Educators are pushing back against high stakes testing across the nation, and, according to a new poll, parents are on their side. The 2014 PDK/Gallup Annual Survey on the Public’s Attitude Toward Public Schools, released on Wednesday, finds that an overwhelming majority of parents (68 percent) do not believe that standardized tests help teachers know what to teach.
The survey’s message is clear, says NEA President-Elect Lily E. García: Enough is enough.
“Students and teachers continue to lose more and more class time to testing and test preparation, and that time should be spent teaching and learning a rich, engaging curriculum,” explained García. “The serious consequences of these toxic tests will only snowball unless parents, educators and community members push back against lawmakers determined to tie high-stakes decisions to fill-in-the-bubble tests.”
The PDK/Gallup survey also found that the Common Core State Standards have gained greater visibility over the past year, with over 80 percent of respondents having heard about the standards and 47 percent saying they have heard a “great deal or a fair amount.” (In 2012, just one-third had heard of them.) About 60 percent of Americans currently oppose the standards.
According to the poll, however, about half of Americans first heard about the Common Core from television, newspapers, and radio. On the other hand, only 17 percent learned about the standards from teachers or other education professionals. Consequently, misinformation and confusion has permeated the dialogue.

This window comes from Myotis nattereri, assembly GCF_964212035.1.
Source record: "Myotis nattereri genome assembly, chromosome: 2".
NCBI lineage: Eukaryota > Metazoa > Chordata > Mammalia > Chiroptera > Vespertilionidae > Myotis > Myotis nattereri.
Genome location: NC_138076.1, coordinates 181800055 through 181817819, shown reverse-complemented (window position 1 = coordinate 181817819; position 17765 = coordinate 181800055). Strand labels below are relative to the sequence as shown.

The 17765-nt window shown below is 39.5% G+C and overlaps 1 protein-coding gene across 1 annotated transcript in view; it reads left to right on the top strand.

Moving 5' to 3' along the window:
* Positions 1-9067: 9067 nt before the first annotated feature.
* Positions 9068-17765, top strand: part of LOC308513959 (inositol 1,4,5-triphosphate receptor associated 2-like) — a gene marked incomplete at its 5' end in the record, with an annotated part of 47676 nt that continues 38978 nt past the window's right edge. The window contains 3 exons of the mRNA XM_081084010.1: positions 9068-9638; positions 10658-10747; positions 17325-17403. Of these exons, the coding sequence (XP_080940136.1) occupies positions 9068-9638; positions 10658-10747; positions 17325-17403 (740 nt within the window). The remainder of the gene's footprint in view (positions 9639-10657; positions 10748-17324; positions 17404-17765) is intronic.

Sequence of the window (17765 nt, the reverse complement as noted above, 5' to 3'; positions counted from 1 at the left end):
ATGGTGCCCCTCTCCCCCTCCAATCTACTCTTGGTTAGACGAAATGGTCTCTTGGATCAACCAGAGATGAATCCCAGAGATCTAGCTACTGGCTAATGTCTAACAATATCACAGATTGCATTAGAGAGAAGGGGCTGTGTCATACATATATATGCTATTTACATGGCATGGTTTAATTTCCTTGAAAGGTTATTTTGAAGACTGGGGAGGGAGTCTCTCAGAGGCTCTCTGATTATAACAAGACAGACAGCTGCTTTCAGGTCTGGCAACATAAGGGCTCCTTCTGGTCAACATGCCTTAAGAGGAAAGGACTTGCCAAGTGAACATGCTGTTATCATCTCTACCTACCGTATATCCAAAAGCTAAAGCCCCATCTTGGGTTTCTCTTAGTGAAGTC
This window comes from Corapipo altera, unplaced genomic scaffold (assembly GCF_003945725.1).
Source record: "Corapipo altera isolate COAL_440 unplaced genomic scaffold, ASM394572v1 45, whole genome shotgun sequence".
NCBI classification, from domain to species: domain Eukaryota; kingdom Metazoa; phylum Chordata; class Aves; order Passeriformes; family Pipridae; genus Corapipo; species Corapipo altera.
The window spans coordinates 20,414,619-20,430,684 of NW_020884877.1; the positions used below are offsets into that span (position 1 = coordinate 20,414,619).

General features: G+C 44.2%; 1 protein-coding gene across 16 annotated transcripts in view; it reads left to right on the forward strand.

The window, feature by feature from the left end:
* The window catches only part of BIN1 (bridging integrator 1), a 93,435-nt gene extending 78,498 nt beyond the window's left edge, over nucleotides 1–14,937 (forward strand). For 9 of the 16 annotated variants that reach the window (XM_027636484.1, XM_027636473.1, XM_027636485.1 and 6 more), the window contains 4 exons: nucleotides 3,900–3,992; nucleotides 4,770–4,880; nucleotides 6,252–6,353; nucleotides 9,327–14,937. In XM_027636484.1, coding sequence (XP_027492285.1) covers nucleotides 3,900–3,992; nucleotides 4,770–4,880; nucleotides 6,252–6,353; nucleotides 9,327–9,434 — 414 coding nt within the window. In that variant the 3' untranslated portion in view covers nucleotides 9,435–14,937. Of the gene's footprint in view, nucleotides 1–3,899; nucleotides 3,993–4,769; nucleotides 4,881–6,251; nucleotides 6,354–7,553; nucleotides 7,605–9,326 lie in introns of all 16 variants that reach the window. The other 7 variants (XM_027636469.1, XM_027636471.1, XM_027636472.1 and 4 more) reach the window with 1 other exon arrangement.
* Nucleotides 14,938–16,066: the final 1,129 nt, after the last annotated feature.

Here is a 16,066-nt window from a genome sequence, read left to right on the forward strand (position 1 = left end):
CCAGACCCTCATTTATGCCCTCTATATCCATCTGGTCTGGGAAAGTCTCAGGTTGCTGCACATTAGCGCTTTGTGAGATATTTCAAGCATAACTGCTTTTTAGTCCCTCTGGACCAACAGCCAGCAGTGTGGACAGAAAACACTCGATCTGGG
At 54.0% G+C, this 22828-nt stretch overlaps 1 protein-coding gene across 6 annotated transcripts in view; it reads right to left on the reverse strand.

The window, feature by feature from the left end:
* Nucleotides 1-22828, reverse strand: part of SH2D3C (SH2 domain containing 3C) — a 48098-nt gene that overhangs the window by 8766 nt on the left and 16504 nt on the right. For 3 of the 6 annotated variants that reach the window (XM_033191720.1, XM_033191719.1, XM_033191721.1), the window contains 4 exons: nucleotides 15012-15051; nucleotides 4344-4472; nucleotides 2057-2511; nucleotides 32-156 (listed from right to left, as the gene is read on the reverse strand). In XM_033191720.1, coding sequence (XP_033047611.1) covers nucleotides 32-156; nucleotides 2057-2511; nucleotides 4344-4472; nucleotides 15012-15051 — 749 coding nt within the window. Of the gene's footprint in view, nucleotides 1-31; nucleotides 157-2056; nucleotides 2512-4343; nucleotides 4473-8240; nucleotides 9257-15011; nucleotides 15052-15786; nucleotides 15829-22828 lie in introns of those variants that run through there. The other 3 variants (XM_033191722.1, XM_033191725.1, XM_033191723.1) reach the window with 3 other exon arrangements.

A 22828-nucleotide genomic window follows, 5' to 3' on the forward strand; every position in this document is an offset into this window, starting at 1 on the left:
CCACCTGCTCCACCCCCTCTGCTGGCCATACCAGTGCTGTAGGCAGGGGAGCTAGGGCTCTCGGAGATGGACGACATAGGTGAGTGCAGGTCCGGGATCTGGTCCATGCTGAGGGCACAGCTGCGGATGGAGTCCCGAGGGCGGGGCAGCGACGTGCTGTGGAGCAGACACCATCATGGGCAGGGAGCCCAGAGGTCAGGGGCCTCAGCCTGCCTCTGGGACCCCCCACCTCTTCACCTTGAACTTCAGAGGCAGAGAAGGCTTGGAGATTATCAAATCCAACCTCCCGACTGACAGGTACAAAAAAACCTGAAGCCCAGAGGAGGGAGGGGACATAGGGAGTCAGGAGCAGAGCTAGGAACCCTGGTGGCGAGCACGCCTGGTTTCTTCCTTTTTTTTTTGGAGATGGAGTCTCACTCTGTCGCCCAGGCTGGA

Combined with the poor implementation on the ground in many districts, says García, it’s not surprising that the public hasn’t rallied behind the standards.
“They are victims of targeted misinformation campaigns. Some on the far right have turned high standards for all students into a political football,” said García. “Our students’ futures aren’t a game. These standards are an opportunity for all students to have access to a great education. ”
Other key findings in the poll:
• 32 percent say lack of financial support is the No. 1 challenge facing public schools. Concerns about standards and discipline problems each received 9 percent.
• 50 percent of Americans give the schools in their communities either an A or B, with parents awarding local schools even higher marks.
• Two-thirds of Americans oppose public school vouchers.
The PDK/Gallup poll is a scientifically based survey of 1,001 Americans 18 years and older and is conducted annually. This year, the results are being released in two stages. The second report – issued on October – willl focus on preparing and evaluating teachers, support for reforming America’s schools, student well-being, and preparing students for college and careers.
Read the August report here.